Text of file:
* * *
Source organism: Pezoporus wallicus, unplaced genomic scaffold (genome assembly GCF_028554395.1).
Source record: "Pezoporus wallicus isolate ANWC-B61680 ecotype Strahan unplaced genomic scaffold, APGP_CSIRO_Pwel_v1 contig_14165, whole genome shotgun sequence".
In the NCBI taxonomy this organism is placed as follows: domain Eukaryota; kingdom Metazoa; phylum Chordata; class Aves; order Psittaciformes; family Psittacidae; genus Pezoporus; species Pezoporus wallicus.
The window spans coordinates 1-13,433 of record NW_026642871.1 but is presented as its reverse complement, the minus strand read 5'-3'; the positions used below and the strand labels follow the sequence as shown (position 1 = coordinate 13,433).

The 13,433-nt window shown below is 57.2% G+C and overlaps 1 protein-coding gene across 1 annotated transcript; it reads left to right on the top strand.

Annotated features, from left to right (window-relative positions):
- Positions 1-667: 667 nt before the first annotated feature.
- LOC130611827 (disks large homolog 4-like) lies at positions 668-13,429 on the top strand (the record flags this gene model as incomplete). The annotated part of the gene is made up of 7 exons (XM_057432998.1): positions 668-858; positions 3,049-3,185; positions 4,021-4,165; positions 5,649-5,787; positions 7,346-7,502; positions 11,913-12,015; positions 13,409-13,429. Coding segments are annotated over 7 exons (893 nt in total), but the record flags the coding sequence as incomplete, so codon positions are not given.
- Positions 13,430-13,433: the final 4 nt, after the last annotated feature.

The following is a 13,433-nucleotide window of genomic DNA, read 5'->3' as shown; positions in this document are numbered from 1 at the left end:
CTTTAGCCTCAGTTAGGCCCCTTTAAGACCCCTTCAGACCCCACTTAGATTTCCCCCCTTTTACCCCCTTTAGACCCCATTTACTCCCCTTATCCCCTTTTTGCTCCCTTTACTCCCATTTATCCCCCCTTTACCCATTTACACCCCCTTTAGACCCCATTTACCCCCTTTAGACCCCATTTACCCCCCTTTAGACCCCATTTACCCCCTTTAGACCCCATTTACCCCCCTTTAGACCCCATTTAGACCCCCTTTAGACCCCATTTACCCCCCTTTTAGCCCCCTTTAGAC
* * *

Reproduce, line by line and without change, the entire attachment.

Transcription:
Source organism: Pezoporus wallicus, unplaced genomic scaffold (genome assembly GCF_028554395.1).
Source record: "Pezoporus wallicus isolate ANWC-B61680 ecotype Strahan unplaced genomic scaffold, APGP_CSIRO_Pwel_v1 contig_14165, whole genome shotgun sequence".
In the NCBI taxonomy this organism is placed as follows: domain Eukaryota; kingdom Metazoa; phylum Chordata; class Aves; order Psittaciformes; family Psittacidae; genus Pezoporus; species Pezoporus wallicus.
The window spans coordinates 1-13,433 of record NW_026642871.1 but is presented as its reverse complement, the minus strand read 5'-3'; the positions used below and the strand labels follow the sequence as shown (position 1 = coordinate 13,433).

The 13,433-nt window shown below is 57.2% G+C and overlaps 1 protein-coding gene across 1 annotated transcript; it reads left to right on the top strand.

Annotated features, from left to right (window-relative positions):
- Positions 1-667: 667 nt before the first annotated feature.
- LOC130611827 (disks large homolog 4-like) lies at positions 668-13,429 on the top strand (the record flags this gene model as incomplete). The annotated part of the gene is made up of 7 exons (XM_057432998.1): positions 668-858; positions 3,049-3,185; positions 4,021-4,165; positions 5,649-5,787; positions 7,346-7,502; positions 11,913-12,015; positions 13,409-13,429. Coding segments are annotated over 7 exons (893 nt in total), but the record flags the coding sequence as incomplete, so codon positions are not given.
- Positions 13,430-13,433: the final 4 nt, after the last annotated feature.

The following is a 13,433-nucleotide window of genomic DNA, read 5'->3' as shown; positions in this document are numbered from 1 at the left end:
CTTTAGCCTCAGTTAGGCCCCTTTAAGACCCCTTCAGACCCCACTTAGATTTCCCCCCTTTTACCCCCTTTAGACCCCATTTACTCCCCTTATCCCCTTTTTGCTCCCTTTACTCCCATTTATCCCCCCTTTACCCATTTACACCCCCTTTAGACCCCATTTACCCCCTTTAGACCCCATTTACCCCCCTTTAGACCCCATTTACCCCCTTTAGACCCCATTTACCCCCCTTTAGACCCCATTTAGACCCCCTTTAGACCCCATTTACCCCCCTTTTAGCCCCCTTTAGAC